Schools, county could end up in court over funds
By Steve Herring
Published in News on June 24, 2008 1:46 PM
KENANSVILLE -- Mediation teams for the Duplin County Board of Education and county commissioners will meet privately June 30 at 9 a.m. to see if the two boards will be able to resolve a dispute over school funding or whether it will fall to the courts to decide.
The two boards initiated the mediation process Monday night with a two-hour joint session at which two views of the county's public schools emerged. The meeting, held in the auditorium of the N.C. Cooperative Extension Service Building, attracted an audience of about 60 residents.
Chapel Hill attorney and professional mediator J. Anderson "Andy" Little presided.
School board attorney Brian Shaw, of the Raleigh firm of Schwartz & Shaw, and his law partner, Richard Schwartz, painted a picture of a school system lagging substantially behind the state averages in every area from per student funding to school construction, while county Manager Mike Aldridge argued that the system fares favorably when compared to school systems in the surrounding counties of Wayne, Sampson and Bladen.
"Not that it makes the county proud to be poor, but we are a poor county," Aldridge said.
Schwartz said that no county in the state, except Duplin, had cut current expense funding for two years in a row.
"The status quo is unacceptable," he said.
The school board attorneys also renewed the contention that the schools need $9 million just to stay even with last year -- some $2.1 million more than the $6.9 million commissioners approved for the 2008-09 budget.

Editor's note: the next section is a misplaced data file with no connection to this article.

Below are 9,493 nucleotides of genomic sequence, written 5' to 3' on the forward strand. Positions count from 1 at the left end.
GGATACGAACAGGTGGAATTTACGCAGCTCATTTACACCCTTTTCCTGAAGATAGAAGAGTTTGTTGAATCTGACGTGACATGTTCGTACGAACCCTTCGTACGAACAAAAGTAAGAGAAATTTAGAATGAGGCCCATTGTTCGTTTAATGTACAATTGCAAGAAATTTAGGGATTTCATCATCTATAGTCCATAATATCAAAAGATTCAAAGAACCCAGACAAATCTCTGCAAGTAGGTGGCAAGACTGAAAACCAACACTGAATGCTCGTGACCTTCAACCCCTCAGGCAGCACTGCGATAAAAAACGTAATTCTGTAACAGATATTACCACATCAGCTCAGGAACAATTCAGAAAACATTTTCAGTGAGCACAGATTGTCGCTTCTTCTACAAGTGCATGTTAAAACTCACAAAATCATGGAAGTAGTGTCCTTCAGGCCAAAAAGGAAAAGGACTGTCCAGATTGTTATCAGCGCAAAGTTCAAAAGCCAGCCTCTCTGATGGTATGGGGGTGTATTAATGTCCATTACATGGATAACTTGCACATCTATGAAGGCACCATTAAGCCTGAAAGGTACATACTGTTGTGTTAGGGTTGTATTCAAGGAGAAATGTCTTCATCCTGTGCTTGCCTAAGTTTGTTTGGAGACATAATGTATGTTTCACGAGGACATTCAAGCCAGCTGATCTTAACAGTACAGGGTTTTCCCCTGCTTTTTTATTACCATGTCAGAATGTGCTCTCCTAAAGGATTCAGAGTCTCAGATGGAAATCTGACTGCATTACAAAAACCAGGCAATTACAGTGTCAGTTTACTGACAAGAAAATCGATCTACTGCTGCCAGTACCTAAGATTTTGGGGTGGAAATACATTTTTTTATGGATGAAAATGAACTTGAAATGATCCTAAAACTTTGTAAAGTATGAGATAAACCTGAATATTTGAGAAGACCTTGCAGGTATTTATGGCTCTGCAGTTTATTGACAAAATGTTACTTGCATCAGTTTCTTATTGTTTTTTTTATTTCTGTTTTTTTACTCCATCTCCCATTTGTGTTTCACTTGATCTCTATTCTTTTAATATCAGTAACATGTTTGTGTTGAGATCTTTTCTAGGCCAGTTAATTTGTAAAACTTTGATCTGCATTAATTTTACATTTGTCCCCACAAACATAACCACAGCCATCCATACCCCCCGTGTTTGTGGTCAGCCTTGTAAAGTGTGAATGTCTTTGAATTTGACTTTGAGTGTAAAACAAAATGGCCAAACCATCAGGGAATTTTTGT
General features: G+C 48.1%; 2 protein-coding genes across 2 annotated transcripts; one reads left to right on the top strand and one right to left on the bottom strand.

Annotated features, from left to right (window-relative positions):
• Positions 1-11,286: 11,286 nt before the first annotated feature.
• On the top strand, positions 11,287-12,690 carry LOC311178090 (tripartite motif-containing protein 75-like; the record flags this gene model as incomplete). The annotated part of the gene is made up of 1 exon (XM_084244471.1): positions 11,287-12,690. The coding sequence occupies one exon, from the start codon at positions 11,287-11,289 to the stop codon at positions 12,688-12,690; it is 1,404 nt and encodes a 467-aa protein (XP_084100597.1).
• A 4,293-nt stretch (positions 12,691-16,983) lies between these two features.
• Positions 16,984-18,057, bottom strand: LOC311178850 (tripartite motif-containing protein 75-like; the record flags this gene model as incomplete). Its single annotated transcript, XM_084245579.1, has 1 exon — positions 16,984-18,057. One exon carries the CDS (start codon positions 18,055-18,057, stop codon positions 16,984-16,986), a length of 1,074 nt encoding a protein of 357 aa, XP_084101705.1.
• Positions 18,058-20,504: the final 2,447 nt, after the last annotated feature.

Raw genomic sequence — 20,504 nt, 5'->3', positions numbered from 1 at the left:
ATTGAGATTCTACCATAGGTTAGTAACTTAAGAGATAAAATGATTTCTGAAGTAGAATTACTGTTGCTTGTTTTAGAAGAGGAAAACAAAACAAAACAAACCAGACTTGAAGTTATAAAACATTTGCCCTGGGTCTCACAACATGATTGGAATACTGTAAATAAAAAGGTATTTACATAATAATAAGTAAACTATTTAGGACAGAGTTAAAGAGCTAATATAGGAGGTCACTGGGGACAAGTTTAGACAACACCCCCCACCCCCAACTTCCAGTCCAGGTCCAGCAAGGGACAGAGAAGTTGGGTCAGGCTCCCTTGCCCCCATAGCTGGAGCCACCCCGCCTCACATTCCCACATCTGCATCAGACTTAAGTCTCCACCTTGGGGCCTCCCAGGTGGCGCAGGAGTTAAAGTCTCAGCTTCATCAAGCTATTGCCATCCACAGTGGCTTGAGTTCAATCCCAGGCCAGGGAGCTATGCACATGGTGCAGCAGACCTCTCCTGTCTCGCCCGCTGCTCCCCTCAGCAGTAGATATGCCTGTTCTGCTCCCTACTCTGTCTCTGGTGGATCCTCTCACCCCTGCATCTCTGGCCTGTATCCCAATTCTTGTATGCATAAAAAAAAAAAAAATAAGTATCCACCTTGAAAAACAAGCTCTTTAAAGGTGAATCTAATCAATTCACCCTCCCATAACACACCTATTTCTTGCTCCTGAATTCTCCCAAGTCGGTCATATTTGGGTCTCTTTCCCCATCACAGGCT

On top of the $9 million, another $3 million is being sought for expansion projects including $2.7 million for new positions and $328,682 for new programs and expansions making the total request current expense request $12,597,514.
That does not include the $69.7 million that school officials said will be needed to fund new school construction.
Shaw said there was a misconception about capital outlaw. He said the school system was seeking no local funding for capital outlay. Rather, it wants the county to allocate the money it receives from the state that is earmarked for such use.
Shaw said the county receives about $ 4 million from the state for school capital outlay.
He said the county "receives more than it spends" for schools' capital outlay, while county officials said the school board has a $3 million fund balance it could draw upon.
The mediation was set in motion last week when the school board invoked a state law that allows it to contest the level of local funding. In a resolution, the school board called the county's funding over the last several years "inadequate."
The bulk of Monday night's session was consumed by Shaw and Schwartz as they compared how the Duplin school system fails to stack up the state averages.
Following the open session, both boards adjourned to separate conference rooms, meeting in closed sessions for about 50 minutes as Little shuttled back and forth between the meetings. No action was taken after the boards returned to open session.